“We are going from the sublime to the ridiculous with airlines,” Sen. Frank R. Lautenberg (D-N.J.) said at a news conference last week in Washington.

Sen. Charles E. Schumer (D-N.Y.) called the fee a “slap in the face to travelers.” Sen. Jeanne Shaheen (D-N.H.) called it “skyway robbery.”

The lawmakers hope to put the kibosh on the fee by imposing a tax on all airline revenue collected from such charges.

I’m not a frequent flyer, but I’ve flown enough to recognize that baggage fees have created a big problem with boarding airplanes.  In the era of the checked baggage fee people have chosen to cram everything into a carry-on.  Of course, when everyone brings a full-sized carry-on there is not enough room in the overhead bins for all the passenger luggage and the airline inevitably spends a lot of time placing carry-on bags in.

So, to combat that Spirit Airlines has instituted a carry-on bag fee.  What has been glossed over is that Spirit is merely providing incentive for passengers to check their bags in the first place rather than carrying them on.  The first checked bag will only cost $25 if checked online before arriving at the airport ($20 less than for a potentially smaller carry-on).  Therefore Spirit is merely making the carry-on a luxury and giving reason for people to check their luggage.  Oh my!  Senators are really upset that flights will run more smoothly and that Spirit may actually assist with difficulty of TSA security checks?

Jeff Jacoby of the Boston Globe looks at this issue from a free market perspective.

But if [Senator Charles] Schumer grieves so deeply about travelers being “nickeled and dimed’’ when they fly, why has he never gone after the US ticket tax, which adds 7.5 percent to the price of every domestic flight? Or the $16.50 the federal government charges for each international departure and arrival? Or the $17 in customs and inspection fees paid by passengers flying into US airports from abroad? Or the “passenger facilities charges’’ (up to $18 per round-trip)? Or the “US Security Service Fee’’ ($2.50 per departure)? Or the “domestic segment fee’’ ($3.70 per flight segment)? The government’s unremitting “nickeling and diming’’ of airline passengers doesn’t trouble the sleep of New York’s senior senator. Only when a private firm acts does he toss and turn in anguish.

Reality check: Every airline charges for its overhead bins, just as every airline charges for bathrooms, oxygen masks, and flight attendants. The cost of those amenities is built into the fare you pay when you fly, and you pay whether you use them or not. The same used to be true of the “free’’ meals, pillows, and baggage handling airlines provided, before they unbundled those services, made them optional, and began charging for them separately. Spirit, an ultra-low cost carrier that describes itself as “the unbundling leader in the industry,’’ has decided to do the same for carry-on luggage, simultaneously reducing its base fares by $40 or more each way. …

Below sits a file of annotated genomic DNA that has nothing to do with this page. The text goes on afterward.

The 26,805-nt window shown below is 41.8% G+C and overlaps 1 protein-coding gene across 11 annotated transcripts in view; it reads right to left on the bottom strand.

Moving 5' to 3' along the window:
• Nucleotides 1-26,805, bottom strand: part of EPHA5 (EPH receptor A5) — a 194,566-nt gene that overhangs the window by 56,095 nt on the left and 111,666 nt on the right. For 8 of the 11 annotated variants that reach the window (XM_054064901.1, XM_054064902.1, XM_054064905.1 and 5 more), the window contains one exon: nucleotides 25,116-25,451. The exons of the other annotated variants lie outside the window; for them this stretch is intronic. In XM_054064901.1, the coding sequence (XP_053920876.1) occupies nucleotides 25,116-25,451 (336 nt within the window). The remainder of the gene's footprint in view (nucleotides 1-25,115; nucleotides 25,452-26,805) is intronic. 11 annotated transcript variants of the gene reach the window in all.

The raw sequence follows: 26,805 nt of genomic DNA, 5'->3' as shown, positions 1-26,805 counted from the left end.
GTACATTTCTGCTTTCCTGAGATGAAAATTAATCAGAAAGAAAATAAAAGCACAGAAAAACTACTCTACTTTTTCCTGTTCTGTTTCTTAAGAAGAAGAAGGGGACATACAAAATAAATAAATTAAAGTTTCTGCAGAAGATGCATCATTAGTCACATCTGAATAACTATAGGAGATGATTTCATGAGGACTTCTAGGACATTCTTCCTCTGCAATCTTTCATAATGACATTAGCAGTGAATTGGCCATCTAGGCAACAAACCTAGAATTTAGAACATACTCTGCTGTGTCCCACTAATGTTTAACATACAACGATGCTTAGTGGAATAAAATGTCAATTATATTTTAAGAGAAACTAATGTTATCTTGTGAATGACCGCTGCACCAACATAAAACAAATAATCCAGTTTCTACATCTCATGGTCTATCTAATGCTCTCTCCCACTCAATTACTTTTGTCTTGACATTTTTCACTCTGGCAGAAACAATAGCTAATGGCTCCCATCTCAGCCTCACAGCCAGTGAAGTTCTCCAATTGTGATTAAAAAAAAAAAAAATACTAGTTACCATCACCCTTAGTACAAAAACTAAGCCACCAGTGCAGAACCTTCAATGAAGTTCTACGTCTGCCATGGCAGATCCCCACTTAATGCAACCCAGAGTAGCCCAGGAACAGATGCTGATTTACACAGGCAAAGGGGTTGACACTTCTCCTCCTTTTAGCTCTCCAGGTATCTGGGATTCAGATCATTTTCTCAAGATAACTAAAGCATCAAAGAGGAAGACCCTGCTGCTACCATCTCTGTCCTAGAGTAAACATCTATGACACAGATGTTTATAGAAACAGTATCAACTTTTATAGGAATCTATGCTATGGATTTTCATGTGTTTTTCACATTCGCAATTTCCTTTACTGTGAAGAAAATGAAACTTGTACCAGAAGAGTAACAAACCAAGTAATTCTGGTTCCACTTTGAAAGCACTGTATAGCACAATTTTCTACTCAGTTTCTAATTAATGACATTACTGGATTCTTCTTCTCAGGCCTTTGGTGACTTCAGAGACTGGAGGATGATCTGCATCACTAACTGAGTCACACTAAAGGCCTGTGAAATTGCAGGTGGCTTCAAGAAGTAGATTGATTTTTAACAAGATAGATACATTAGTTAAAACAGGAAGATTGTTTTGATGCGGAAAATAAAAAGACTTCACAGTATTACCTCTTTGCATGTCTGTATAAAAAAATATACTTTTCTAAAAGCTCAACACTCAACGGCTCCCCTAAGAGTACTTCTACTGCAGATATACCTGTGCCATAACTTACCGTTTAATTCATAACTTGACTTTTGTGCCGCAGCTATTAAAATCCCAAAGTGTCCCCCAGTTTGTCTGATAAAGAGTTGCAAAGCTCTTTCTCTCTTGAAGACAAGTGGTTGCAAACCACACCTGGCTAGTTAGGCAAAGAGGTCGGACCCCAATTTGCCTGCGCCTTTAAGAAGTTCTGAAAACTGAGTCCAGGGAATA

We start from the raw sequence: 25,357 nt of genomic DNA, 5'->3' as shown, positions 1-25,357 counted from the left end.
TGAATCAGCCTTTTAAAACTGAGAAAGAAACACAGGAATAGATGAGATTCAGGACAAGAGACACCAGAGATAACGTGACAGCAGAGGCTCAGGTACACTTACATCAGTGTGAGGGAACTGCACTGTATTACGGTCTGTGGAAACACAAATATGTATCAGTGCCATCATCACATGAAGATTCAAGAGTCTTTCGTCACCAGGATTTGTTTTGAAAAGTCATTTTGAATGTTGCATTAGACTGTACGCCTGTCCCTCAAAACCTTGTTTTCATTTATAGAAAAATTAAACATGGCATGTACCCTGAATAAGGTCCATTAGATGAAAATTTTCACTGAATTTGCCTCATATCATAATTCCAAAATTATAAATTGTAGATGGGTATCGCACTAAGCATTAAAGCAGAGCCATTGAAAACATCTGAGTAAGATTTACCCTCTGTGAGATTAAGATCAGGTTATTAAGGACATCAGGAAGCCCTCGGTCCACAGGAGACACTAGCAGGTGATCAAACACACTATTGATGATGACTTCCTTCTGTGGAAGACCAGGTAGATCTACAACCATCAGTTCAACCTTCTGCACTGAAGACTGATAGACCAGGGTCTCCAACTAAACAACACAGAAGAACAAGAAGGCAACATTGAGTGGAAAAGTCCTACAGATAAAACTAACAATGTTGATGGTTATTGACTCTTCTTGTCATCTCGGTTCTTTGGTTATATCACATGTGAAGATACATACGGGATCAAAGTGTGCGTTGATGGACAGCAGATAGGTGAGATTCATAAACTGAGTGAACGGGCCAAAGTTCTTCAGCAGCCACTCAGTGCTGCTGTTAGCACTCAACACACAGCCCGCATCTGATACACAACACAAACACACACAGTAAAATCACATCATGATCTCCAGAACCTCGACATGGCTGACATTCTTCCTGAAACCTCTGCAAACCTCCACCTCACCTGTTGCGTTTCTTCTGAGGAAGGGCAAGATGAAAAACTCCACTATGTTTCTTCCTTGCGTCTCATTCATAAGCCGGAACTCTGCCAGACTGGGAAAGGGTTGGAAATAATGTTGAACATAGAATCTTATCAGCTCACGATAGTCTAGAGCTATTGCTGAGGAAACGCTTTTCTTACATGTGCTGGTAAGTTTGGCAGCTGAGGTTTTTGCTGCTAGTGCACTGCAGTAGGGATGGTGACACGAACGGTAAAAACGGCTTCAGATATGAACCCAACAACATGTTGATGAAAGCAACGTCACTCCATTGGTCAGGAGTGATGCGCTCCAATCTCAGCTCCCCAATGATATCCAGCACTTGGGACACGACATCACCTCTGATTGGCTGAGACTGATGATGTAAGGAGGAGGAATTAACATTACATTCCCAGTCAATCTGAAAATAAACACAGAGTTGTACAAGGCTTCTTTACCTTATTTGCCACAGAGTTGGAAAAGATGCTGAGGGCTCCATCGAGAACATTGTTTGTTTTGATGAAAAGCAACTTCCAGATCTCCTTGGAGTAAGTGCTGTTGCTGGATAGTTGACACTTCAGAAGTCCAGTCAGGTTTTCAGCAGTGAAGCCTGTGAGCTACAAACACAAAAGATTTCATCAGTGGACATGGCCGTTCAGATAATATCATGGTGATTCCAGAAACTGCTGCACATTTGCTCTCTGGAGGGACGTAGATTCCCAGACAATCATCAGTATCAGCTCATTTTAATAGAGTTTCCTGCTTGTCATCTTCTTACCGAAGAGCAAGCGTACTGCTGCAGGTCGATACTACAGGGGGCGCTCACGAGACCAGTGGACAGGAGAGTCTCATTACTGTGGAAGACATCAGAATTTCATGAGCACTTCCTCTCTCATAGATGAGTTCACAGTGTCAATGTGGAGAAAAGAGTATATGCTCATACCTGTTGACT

Is Spirit’s strategy a good one? The free market can answer that question faster and more accurately than any one of us can. The less assistance it gets from grandstanding senators and transportation secretaries, the better off all travelers will be.

I agree that politicians have found a pinata not worthy of their attack, especially given that Spirit Airlines has less than 3% of the US market share for airlines.

Post #100 on the Transit Pass!

It is not news that economic downturns are particularly hard on transit, just like all government services.  At the moment that affordable government services and assistance are most needed is also the time when government can least afford to provide them.

The voters of New Jersey reap what they sow.  They dumped their CEO-governor Jon Corzine for the Republican challenger who promised the unattainable Holy Grail of New Jersey politics, lower property taxes.  Now in office, Chris Christie has dealt with New Jersey’s budget deficit by cutting services and refusing to raise taxes, on anyone.  Of course, when you don’t raise taxes you can still effectively tax many people by offering fewer governmental services.  Therefore, Joe Millionaire is barely affected by the situation but Jane Minimum-Wage is put into an even more difficult situation because suddenly day care, transit, health care, etc. are less available and more expensive.  Perhaps that is good politics for a Republican, but it is certainly bad governance.

Governor Chris Christie in February said he would cut the state’s $296 million annual subsidy for NJ Transit by 11 percent, or $33 million, to help close a $2.2 billion deficit in the state budget for the fiscal year ending June 30. Christie, 47, a Republican who took office in January on a pledge not to raise taxes, introduced a $29.3 billion budget last month that contains $10 billion in spending reductions.

Christie, in a March 17 interview, said “there’s no way to fix” NJ Transit’s budget woes without raising fares. The governor also said he supported increasing transit fees over putting tolls on free roads in New Jersey including Interstates 78, 80, 195 and 295.